Friday, May 08, 2015

Two's company, three's a crowd, five's no showed.

I was planning on a trip down to East Lothian last Friday evening but my right knee was feeling a little sore, a recurring problem I have due to playing five-a-side football in my twenties on early generation AstroTurf, so to avoid clambering about on rocks I changed my mind. Instead I headed over the Forth to the lovely village of Anstruther armed with some black lug, squid and mussel to have a go for a five bearded rockling. The white pier there is a very easy access mark and when I hobbled along it the tide was still going out and the spot I've caught my target at before was exposed. 

This heron wasn't bothered about the tidal state and was already fishing the area where I've caught five bearded rocklings in the past.

While I waited for the tide to turn I headed along to the lighthouse at the end of the pier and started fishing a two hook flapper into small gaps in the kelp. After a couple of hours without a bite the flooding tide was almost covering my preferred spot and the sun was getting quite low when my rod tip finally started to twitch. A small coalfish had taken a small mussel bait, was quickly landed and returned. Shortly afterwards my rod tip went again and I reeled in to find a double shot of a coalfish and a viviparous blenny on the end. 

Quite a large viviparous blenny. It took the bait on the top hook of my rig. In the past I've ledgered baits on the bottom for them but clearly they'll come up off the sea floor for a juicy bait. 

Having started catching fish I was then in two minds about what to do, stay put and see what the kelp beds would produce or move to the five bearded rockling "hotspot". I opted to move and over the next couple of hours caught a few more coalfish and a cod with mussel being by far the most productive choice of bait. Whilst it remained dry all night a brisk icy cold wind made standing there on my own watching my rod tip a fairly chilly experience and really I would have preferred someone to chat to and share my misery. Sometimes I don't mind fishing on my own but most of the time I prefer company and it's definitely nice to have someone with you especially when the conditions are not great or the fishing is slow. By midnight my hands were pretty numb, I admitted defeat and packed up.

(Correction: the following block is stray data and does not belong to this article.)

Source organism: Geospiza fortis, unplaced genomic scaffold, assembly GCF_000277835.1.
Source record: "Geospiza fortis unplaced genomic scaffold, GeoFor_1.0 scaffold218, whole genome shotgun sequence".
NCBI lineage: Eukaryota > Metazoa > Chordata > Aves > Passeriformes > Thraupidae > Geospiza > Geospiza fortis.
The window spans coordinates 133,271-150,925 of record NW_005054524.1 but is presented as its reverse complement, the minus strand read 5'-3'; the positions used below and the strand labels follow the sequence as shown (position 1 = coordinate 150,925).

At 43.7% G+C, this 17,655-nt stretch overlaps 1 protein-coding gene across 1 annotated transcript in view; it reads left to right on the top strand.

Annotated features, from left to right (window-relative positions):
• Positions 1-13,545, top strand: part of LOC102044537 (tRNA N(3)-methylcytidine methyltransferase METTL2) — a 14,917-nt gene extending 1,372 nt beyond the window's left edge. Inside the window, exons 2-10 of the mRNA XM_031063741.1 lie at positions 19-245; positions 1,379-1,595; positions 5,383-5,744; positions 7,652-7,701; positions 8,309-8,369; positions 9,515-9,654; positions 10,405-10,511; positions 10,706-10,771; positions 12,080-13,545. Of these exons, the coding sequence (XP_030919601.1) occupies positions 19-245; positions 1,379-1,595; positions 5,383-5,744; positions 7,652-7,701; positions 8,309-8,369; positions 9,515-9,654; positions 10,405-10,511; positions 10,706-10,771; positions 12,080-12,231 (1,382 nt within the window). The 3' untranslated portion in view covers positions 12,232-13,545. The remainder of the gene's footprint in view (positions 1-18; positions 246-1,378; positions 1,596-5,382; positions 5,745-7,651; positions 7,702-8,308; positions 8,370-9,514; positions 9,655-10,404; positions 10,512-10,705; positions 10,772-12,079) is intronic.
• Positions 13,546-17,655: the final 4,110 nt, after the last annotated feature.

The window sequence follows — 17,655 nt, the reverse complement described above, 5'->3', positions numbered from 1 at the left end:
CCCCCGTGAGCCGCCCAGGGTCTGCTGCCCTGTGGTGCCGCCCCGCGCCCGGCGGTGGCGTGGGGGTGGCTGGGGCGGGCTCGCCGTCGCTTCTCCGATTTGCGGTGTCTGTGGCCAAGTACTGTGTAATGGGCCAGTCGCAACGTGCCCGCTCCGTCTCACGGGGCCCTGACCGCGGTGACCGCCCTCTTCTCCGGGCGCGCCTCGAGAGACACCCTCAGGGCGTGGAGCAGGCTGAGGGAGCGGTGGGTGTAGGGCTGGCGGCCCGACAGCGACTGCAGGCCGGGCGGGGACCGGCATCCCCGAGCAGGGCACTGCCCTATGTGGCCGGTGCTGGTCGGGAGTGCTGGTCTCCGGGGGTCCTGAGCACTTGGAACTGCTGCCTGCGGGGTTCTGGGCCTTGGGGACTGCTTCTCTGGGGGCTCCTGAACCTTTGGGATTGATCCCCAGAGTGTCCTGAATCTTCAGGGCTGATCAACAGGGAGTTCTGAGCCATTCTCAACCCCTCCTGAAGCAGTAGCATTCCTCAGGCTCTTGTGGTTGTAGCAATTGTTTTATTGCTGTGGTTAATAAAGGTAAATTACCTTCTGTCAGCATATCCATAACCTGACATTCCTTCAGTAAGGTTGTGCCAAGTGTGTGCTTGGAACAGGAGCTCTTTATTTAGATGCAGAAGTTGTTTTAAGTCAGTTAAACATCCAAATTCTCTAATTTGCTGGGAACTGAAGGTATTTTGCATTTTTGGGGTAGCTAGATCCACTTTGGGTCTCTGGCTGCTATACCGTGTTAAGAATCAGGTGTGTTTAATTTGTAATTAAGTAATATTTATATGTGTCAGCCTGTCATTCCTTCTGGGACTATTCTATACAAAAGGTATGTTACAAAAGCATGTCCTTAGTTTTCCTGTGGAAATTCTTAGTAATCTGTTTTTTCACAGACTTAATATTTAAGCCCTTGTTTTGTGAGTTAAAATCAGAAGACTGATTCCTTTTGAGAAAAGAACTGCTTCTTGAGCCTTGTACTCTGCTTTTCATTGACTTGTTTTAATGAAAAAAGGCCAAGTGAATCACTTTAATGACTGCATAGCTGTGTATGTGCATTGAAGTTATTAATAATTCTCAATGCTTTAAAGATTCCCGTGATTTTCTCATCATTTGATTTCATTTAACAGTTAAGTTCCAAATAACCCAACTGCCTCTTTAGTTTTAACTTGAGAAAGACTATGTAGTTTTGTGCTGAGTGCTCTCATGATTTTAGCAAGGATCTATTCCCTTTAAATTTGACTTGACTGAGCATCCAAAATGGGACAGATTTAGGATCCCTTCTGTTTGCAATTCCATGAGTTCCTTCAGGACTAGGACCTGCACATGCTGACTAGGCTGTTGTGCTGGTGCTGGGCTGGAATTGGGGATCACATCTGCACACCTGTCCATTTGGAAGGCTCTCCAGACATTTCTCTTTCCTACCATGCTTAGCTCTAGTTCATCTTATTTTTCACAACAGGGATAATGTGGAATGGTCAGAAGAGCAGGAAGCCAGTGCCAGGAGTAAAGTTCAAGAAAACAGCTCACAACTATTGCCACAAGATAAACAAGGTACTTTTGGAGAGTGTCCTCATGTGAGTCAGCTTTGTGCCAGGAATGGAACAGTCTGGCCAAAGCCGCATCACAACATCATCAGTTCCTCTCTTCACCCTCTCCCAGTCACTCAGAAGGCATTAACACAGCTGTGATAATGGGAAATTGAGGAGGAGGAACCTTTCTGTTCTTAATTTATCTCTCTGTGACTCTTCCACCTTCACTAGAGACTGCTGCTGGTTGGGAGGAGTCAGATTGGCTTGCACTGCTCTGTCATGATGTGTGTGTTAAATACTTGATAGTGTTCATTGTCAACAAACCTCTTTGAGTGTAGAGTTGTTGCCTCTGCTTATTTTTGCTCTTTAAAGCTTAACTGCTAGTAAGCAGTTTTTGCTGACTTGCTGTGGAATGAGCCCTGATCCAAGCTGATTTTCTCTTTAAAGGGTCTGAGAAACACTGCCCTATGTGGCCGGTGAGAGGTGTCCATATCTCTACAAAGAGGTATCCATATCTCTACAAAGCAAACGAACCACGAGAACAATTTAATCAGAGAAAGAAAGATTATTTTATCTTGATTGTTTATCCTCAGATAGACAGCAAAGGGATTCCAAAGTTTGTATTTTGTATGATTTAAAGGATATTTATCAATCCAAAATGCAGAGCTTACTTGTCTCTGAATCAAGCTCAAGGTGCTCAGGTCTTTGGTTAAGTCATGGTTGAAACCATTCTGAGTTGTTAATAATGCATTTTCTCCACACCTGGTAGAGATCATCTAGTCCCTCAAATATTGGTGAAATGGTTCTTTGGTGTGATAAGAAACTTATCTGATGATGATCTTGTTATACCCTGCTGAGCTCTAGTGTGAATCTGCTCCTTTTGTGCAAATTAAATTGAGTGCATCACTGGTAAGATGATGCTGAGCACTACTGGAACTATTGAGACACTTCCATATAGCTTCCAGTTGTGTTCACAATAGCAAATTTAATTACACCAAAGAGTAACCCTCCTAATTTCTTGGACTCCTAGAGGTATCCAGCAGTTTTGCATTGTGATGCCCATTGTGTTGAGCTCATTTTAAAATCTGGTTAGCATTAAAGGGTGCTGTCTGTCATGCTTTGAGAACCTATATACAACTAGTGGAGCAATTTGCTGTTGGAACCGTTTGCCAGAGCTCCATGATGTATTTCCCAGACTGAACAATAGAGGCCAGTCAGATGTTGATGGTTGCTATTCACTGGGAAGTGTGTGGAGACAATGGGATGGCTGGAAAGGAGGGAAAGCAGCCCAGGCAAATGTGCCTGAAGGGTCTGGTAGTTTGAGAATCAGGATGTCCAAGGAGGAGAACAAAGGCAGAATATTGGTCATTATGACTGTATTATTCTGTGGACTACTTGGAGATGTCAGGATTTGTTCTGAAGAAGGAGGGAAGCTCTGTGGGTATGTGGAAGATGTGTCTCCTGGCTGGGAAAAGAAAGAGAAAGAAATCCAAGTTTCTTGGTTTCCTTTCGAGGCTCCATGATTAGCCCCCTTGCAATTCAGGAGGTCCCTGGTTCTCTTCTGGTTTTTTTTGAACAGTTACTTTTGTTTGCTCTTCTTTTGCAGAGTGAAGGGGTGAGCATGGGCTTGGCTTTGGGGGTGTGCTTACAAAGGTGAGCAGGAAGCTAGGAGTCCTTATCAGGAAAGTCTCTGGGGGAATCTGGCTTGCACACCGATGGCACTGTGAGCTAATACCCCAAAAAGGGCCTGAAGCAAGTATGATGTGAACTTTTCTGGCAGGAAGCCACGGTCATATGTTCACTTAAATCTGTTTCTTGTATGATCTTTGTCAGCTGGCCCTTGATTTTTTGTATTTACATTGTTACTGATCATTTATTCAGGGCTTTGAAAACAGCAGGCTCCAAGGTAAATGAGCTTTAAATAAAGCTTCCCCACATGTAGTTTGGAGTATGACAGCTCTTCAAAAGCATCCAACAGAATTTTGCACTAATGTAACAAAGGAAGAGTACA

Driving home I mulled over the session and had a few thoughts. I might try fishing the area with much lighter gear, holding my rod, fishing smaller baits and being proactive, moving my rig around to find the fish. The kelp beds at end also looked like a good spot for fishing in the summer and I think a few wrasse will be resident in amongst it. Whilst on this occassion I had been out on my own I'm lucky that I have a few friends who often go fishing with me. I enjoy the social aspect of angling and with that in mind I think I'll start up a little fishing club and arrange a meet up once a month. Light rock fishing will probably be the style of choice for these group sessions and the many harbours of East Lothian and Fife are ideal venues for some light hearted light game shenanigans. 

Tight lines, Scott.

No comments:

Post a comment